How Not to Become a Victim of the Peter Principle: 3 Warning Signs
A Note From The Editor
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Laurence J. Peter had perhaps one of the most succinct and insightful observations in the world: People rise to their level of incompetence. Called, appropriately enough, the Peter Principle , this observation springs from the premise that people are promoted based on their work in the job they are in, not the skills they would need to meet the demands of the “bigger” job.
If you, yourself, have been in the workforce for some period of time, you’ve undoubtedly seen this principle in action. In fact, most of us are very good at pointing the finger at co-workers and bosses who have been promoted one step beyond their maximum level of competence. We all have a nose for the Peter Principle. More often than not, however, entrepreneurs don’t have the same nose when it comes to the person in the mirror.
In an insightful article in the Harvard Business Review, Noam Wasserman, a professor of clinical entrepreneurship at the University of Southern California, wrote about how few founders of organizations remain at the helm as their companies grow. Wasserman argued that this stems from the fact that entrepreneurs must choose between being king (running the show) or being rich (giving up control to grow the company faster and increase its value).
As somebody who has been in two startups, I can confirm that his tradeoff is a real one -- and one that many don’t manage well. Wasserman noted that less than 25 percent of founders of companies that end up going public are still running those companies by the time of the IPO. So, what happens along the way?
Here's what happens along the way.
The choice between being king and being rich is to a great degree driven by the inescapable fact that as successful new ventures grow, they need to move toward more complex management structures. The organization I run, HBX -- Harvard Business School’s online education division -- has experienced this very transition over the last year.
We recently moved from small startup to established enterprise. And that evolution meant that our decision-making changed from a consensus model -- where all employees met to discuss the issues of the day and decide a course of action -- to one where functional managers make many decisions without consultation (as they should) across the broader organization.
For early members of HBX, this new model was initially unsettling. They felt cut out from the decision-making. They felt disconnected from strategy. They saw the startup vibe as slipping away, like a boat drifting from a dock. They saw the organization as becoming too formal.
In fairness, some of these feelings were valid and rooted in fact. What's more, employees who weren't “founders” felt some of the same angst. Transitions from startup to going concern are never easy. But it’s also true that it’s often hard for founders and early employees to accept the need to move to more formality, process and division of responsibilities defined by functional expertise.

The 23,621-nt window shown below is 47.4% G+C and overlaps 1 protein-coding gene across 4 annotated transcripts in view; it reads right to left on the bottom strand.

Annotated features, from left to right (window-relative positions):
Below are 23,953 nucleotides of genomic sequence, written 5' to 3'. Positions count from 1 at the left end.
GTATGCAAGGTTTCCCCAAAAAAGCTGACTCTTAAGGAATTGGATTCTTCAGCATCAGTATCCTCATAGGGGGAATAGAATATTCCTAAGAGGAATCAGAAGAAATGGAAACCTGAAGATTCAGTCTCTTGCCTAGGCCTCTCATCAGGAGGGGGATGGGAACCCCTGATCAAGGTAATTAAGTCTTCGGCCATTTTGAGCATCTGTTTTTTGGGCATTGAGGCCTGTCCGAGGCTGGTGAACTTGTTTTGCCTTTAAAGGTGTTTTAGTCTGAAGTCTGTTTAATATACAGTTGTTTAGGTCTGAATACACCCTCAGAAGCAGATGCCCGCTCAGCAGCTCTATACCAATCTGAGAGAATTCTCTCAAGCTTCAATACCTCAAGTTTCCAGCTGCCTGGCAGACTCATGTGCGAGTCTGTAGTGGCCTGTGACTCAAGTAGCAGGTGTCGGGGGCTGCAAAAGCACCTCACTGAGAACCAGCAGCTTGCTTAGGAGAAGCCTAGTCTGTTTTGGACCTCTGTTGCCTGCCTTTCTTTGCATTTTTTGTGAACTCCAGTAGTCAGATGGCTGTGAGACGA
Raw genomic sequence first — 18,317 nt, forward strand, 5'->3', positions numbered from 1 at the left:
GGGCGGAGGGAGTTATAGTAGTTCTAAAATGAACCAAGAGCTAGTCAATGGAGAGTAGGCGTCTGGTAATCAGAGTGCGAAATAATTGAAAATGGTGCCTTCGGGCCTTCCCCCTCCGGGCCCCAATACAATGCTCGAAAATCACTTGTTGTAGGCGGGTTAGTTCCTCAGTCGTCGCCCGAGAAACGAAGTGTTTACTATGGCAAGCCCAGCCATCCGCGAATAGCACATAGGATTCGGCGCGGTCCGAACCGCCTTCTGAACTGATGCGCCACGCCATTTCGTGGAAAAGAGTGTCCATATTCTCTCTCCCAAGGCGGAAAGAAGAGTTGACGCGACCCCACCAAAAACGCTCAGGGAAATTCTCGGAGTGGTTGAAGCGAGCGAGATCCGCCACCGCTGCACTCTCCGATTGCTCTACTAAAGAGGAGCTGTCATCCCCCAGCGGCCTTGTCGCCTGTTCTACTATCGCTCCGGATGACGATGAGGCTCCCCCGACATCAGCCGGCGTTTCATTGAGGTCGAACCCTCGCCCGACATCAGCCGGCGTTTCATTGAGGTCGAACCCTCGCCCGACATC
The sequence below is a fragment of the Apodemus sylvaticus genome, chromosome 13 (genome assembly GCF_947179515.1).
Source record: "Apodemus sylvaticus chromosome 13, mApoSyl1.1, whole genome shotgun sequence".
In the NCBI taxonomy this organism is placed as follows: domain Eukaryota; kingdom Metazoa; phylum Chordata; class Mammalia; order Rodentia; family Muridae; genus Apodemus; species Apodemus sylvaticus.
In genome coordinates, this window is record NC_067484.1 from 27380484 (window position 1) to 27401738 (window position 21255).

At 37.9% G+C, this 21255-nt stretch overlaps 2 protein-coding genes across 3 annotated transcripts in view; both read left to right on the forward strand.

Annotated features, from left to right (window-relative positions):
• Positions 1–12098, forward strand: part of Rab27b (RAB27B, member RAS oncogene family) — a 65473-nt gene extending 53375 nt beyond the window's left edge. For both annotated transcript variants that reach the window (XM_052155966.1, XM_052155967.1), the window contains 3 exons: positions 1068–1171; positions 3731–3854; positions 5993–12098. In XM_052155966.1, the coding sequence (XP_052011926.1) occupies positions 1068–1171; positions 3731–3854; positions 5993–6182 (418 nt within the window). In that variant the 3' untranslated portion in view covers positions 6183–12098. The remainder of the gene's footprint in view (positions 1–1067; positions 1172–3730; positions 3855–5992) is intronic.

There is often a longing for “the "good old days,” when everybody knew everything, and being a generalist (i.e., “jack of all trades”) was valued above all else. Yet such longing is not necessarily a good thing: It can be insidious and can hamstring growth if it leads to resistance to process and specialization.
To get around this problem, as leader of an evolving company, you need to ask yourself, As an entrepreneur, how self-aware am I of my ability to determine if I am trying to be “king” long after my company has moved to a new phase?
This would be a phase where your company might need more leaders with more specialized functional skills. Further, it's a phase where it may be time to change your role for the good of the entire firm. One where you realize that perhaps you are the one falling victim to the Peter Principle.
The three things that signal that you might have that "king" problem
The above question doesn't apply just to leaders of tech startups on their way to an IPO. The reason is that it doesn’t take having that many people in an organization before its increasing complexity drives this tension between control and growth, between being a king versus being the leader (hopefully a rich one) of a growing company.
How do you know when you, as that leader, might be getting in the way of growth just by hanging on to the past? I’d suggest three warning signals to watch out for:
1. You become frustrated by decisions being made (even good ones!) without your input. This is an indication that you want to be involved in everything; and it's one that can lead to you becoming a bottleneck in your own company (and ultimately limiting growth).
2. You invite way too many people to meetings. This points to a desire to include everybody in decision-making the way it was in those first early days when it was you and a few others in one room. Hanging on to those early days will ensure you stay small.
3. You continue to hire generalists. Alternately, functional experts can be incredible assets when your company is trying to execute better -- because executing better drives competitive advantage.
David Allen, an expert on productivity, wisely said that, “You can do anything -- but not everything.” And those are words every entrepreneur should hang on a wall in his or her cubicle, office or -- yes -- even a garage (if the company is still small).
Related: Success Is Its Own Worst Enemy
The important thing here is that taking that phrase to heart will ward off the hard lessons of the Peter Principle, where you are the one elevated to your lowest level of incompetence. That's something you never want to happen.